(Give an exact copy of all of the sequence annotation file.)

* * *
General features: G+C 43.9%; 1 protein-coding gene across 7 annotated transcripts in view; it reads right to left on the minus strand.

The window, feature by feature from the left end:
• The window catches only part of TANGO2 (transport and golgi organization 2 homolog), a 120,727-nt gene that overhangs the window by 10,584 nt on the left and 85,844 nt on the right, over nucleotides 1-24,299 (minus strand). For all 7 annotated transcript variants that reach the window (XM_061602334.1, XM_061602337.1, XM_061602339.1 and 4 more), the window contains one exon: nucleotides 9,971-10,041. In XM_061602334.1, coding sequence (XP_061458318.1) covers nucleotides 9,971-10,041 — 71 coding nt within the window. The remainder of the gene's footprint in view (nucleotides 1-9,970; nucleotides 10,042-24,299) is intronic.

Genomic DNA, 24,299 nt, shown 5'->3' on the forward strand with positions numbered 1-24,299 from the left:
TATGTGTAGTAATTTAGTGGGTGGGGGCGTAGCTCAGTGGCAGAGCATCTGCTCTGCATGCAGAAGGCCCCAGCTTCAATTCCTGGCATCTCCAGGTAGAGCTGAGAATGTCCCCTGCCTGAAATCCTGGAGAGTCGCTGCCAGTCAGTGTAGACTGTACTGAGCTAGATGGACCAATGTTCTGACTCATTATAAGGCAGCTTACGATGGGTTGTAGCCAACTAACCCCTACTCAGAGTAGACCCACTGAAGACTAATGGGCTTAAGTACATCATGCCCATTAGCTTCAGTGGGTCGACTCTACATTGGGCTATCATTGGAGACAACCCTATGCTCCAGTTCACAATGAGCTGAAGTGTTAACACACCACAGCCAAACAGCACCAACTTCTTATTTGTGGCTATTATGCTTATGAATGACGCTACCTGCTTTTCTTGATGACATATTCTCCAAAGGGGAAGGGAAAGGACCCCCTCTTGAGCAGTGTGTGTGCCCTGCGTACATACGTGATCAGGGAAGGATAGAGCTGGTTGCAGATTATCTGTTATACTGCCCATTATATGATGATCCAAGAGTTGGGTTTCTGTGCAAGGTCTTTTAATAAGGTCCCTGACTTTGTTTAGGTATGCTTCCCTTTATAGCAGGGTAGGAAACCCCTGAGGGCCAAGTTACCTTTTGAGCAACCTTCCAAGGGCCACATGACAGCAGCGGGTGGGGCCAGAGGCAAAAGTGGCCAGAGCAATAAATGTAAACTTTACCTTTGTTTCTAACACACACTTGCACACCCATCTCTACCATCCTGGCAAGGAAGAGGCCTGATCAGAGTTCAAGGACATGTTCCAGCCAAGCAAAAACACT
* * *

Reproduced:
General features: G+C 43.9%; 1 protein-coding gene across 7 annotated transcripts in view; it reads right to left on the minus strand.

The window, feature by feature from the left end:
• The window catches only part of TANGO2 (transport and golgi organization 2 homolog), a 120,727-nt gene that overhangs the window by 10,584 nt on the left and 85,844 nt on the right, over nucleotides 1-24,299 (minus strand). For all 7 annotated transcript variants that reach the window (XM_061602334.1, XM_061602337.1, XM_061602339.1 and 4 more), the window contains one exon: nucleotides 9,971-10,041. In XM_061602334.1, coding sequence (XP_061458318.1) covers nucleotides 9,971-10,041 — 71 coding nt within the window. The remainder of the gene's footprint in view (nucleotides 1-9,970; nucleotides 10,042-24,299) is intronic.

Genomic DNA, 24,299 nt, shown 5'->3' on the forward strand with positions numbered 1-24,299 from the left:
TATGTGTAGTAATTTAGTGGGTGGGGGCGTAGCTCAGTGGCAGAGCATCTGCTCTGCATGCAGAAGGCCCCAGCTTCAATTCCTGGCATCTCCAGGTAGAGCTGAGAATGTCCCCTGCCTGAAATCCTGGAGAGTCGCTGCCAGTCAGTGTAGACTGTACTGAGCTAGATGGACCAATGTTCTGACTCATTATAAGGCAGCTTACGATGGGTTGTAGCCAACTAACCCCTACTCAGAGTAGACCCACTGAAGACTAATGGGCTTAAGTACATCATGCCCATTAGCTTCAGTGGGTCGACTCTACATTGGGCTATCATTGGAGACAACCCTATGCTCCAGTTCACAATGAGCTGAAGTGTTAACACACCACAGCCAAACAGCACCAACTTCTTATTTGTGGCTATTATGCTTATGAATGACGCTACCTGCTTTTCTTGATGACATATTCTCCAAAGGGGAAGGGAAAGGACCCCCTCTTGAGCAGTGTGTGTGCCCTGCGTACATACGTGATCAGGGAAGGATAGAGCTGGTTGCAGATTATCTGTTATACTGCCCATTATATGATGATCCAAGAGTTGGGTTTCTGTGCAAGGTCTTTTAATAAGGTCCCTGACTTTGTTTAGGTATGCTTCCCTTTATAGCAGGGTAGGAAACCCCTGAGGGCCAAGTTACCTTTTGAGCAACCTTCCAAGGGCCACATGACAGCAGCGGGTGGGGCCAGAGGCAAAAGTGGCCAGAGCAATAAATGTAAACTTTACCTTTGTTTCTAACACACACTTGCACACCCATCTCTACCATCCTGGCAAGGAAGAGGCCTGATCAGAGTTCAAGGACATGTTCCAGCCAAGCAAAAACACT